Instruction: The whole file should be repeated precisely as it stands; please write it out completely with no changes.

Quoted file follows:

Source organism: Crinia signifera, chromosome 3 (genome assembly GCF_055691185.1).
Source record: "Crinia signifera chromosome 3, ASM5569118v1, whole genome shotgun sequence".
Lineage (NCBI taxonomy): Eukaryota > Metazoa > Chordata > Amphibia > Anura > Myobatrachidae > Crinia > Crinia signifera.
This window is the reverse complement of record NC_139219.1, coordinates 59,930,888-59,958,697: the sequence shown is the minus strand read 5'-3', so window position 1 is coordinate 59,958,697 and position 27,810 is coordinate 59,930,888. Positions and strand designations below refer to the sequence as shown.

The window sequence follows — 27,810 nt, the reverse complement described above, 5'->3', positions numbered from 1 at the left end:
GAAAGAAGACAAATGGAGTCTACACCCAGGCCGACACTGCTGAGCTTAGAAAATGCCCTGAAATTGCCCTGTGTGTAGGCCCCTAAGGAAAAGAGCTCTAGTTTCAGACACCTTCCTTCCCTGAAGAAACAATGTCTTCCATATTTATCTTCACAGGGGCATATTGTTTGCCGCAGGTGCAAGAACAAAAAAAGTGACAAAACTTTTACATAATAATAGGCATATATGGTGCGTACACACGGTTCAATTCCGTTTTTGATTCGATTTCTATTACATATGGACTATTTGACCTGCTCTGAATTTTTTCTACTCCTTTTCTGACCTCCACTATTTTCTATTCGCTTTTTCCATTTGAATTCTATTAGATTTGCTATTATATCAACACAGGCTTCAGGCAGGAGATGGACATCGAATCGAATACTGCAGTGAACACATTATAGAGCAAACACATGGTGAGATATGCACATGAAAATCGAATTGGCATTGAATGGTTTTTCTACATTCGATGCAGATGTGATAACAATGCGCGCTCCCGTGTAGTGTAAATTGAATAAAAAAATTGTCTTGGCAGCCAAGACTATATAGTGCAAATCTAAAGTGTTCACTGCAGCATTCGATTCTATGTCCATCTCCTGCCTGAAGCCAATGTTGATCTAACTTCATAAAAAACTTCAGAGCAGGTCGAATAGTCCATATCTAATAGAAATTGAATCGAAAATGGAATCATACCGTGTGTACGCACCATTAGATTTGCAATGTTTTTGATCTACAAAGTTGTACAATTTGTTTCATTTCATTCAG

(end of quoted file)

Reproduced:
Source organism: Crinia signifera, chromosome 3 (genome assembly GCF_055691185.1).
Source record: "Crinia signifera chromosome 3, ASM5569118v1, whole genome shotgun sequence".
Lineage (NCBI taxonomy): Eukaryota > Metazoa > Chordata > Amphibia > Anura > Myobatrachidae > Crinia > Crinia signifera.
This window is the reverse complement of record NC_139219.1, coordinates 59,930,888-59,958,697: the sequence shown is the minus strand read 5'-3', so window position 1 is coordinate 59,958,697 and position 27,810 is coordinate 59,930,888. Positions and strand designations below refer to the sequence as shown.

The window sequence follows — 27,810 nt, the reverse complement described above, 5'->3', positions numbered from 1 at the left end:
GAAAGAAGACAAATGGAGTCTACACCCAGGCCGACACTGCTGAGCTTAGAAAATGCCCTGAAATTGCCCTGTGTGTAGGCCCCTAAGGAAAAGAGCTCTAGTTTCAGACACCTTCCTTCCCTGAAGAAACAATGTCTTCCATATTTATCTTCACAGGGGCATATTGTTTGCCGCAGGTGCAAGAACAAAAAAAGTGACAAAACTTTTACATAATAATAGGCATATATGGTGCGTACACACGGTTCAATTCCGTTTTTGATTCGATTTCTATTACATATGGACTATTTGACCTGCTCTGAATTTTTTCTACTCCTTTTCTGACCTCCACTATTTTCTATTCGCTTTTTCCATTTGAATTCTATTAGATTTGCTATTATATCAACACAGGCTTCAGGCAGGAGATGGACATCGAATCGAATACTGCAGTGAACACATTATAGAGCAAACACATGGTGAGATATGCACATGAAAATCGAATTGGCATTGAATGGTTTTTCTACATTCGATGCAGATGTGATAACAATGCGCGCTCCCGTGTAGTGTAAATTGAATAAAAAAATTGTCTTGGCAGCCAAGACTATATAGTGCAAATCTAAAGTGTTCACTGCAGCATTCGATTCTATGTCCATCTCCTGCCTGAAGCCAATGTTGATCTAACTTCATAAAAAACTTCAGAGCAGGTCGAATAGTCCATATCTAATAGAAATTGAATCGAAAATGGAATCATACCGTGTGTACGCACCATTAGATTTGCAATGTTTTTGATCTACAAAGTTGTACAATTTGTTTCATTTCATTCAG